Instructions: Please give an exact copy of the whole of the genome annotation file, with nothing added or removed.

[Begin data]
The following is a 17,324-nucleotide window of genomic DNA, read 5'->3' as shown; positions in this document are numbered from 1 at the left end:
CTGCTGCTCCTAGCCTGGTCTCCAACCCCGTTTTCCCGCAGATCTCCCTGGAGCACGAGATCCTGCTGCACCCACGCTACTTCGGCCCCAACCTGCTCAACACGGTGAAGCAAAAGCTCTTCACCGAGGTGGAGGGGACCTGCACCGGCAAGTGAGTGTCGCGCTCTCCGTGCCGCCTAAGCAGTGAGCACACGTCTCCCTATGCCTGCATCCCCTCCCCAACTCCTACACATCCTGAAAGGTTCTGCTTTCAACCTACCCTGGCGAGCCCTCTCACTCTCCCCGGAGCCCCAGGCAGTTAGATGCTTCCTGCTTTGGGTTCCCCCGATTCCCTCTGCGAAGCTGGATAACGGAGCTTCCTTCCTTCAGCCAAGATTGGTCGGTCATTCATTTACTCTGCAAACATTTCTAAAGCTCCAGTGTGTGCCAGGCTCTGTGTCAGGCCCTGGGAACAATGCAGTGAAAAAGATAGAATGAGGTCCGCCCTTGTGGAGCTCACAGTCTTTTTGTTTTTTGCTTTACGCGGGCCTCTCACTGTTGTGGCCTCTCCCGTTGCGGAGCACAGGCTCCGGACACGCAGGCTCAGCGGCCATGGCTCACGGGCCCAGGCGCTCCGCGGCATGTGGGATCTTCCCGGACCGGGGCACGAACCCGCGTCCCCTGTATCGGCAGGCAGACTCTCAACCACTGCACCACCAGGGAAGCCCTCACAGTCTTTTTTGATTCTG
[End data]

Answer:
The following is a 17,324-nucleotide window of genomic DNA, read 5'->3' as shown; positions in this document are numbered from 1 at the left end:
CTGCTGCTCCTAGCCTGGTCTCCAACCCCGTTTTCCCGCAGATCTCCCTGGAGCACGAGATCCTGCTGCACCCACGCTACTTCGGCCCCAACCTGCTCAACACGGTGAAGCAAAAGCTCTTCACCGAGGTGGAGGGGACCTGCACCGGCAAGTGAGTGTCGCGCTCTCCGTGCCGCCTAAGCAGTGAGCACACGTCTCCCTATGCCTGCATCCCCTCCCCAACTCCTACACATCCTGAAAGGTTCTGCTTTCAACCTACCCTGGCGAGCCCTCTCACTCTCCCCGGAGCCCCAGGCAGTTAGATGCTTCCTGCTTTGGGTTCCCCCGATTCCCTCTGCGAAGCTGGATAACGGAGCTTCCTTCCTTCAGCCAAGATTGGTCGGTCATTCATTTACTCTGCAAACATTTCTAAAGCTCCAGTGTGTGCCAGGCTCTGTGTCAGGCCCTGGGAACAATGCAGTGAAAAAGATAGAATGAGGTCCGCCCTTGTGGAGCTCACAGTCTTTTTGTTTTTTGCTTTACGCGGGCCTCTCACTGTTGTGGCCTCTCCCGTTGCGGAGCACAGGCTCCGGACACGCAGGCTCAGCGGCCATGGCTCACGGGCCCAGGCGCTCCGCGGCATGTGGGATCTTCCCGGACCGGGGCACGAACCCGCGTCCCCTGTATCGGCAGGCAGACTCTCAACCACTGCACCACCAGGGAAGCCCTCACAGTCTTTTTTGATTCTG